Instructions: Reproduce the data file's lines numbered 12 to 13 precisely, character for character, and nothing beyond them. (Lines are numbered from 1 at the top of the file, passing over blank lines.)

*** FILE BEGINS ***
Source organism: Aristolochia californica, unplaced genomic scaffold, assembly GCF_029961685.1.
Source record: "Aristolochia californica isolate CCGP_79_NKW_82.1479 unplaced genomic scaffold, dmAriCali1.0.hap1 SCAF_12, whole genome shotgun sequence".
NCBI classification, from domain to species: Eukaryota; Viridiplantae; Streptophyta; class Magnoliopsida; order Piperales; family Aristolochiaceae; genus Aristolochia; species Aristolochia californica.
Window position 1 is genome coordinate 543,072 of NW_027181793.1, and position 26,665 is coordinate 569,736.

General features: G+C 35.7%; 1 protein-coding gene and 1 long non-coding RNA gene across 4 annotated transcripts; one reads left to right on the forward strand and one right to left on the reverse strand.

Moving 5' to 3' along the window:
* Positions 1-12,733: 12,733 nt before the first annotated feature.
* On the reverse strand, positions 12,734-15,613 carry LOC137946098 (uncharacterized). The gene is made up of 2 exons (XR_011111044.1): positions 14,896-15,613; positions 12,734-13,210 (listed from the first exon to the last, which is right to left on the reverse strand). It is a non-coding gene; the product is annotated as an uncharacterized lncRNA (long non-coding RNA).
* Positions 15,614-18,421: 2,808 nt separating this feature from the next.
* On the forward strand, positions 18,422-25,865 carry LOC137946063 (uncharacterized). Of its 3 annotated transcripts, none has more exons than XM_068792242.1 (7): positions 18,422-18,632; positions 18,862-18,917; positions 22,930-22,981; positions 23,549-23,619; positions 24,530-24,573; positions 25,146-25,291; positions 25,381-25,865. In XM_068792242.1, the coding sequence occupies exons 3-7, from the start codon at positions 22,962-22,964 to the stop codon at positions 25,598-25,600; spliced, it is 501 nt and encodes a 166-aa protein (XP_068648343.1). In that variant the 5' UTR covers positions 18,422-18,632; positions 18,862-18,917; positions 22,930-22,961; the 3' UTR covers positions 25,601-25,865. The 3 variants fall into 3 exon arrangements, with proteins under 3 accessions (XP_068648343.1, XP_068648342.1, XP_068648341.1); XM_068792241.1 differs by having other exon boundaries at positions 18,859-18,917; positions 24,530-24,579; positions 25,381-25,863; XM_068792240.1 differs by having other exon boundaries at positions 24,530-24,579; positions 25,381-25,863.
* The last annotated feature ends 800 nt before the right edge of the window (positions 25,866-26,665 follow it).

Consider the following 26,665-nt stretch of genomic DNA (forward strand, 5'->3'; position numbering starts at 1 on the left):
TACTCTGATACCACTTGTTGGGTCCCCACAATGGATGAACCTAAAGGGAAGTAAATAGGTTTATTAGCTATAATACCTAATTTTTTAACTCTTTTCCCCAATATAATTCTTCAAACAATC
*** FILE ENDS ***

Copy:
Consider the following 26,665-nt stretch of genomic DNA (forward strand, 5'->3'; position numbering starts at 1 on the left):
TACTCTGATACCACTTGTTGGGTCCCCACAATGGATGAACCTAAAGGGAAGTAAATAGGTTTATTAGCTATAATACCTAATTTTTTAACTCTTTTCCCCAATATAATTCTTCAAACAATC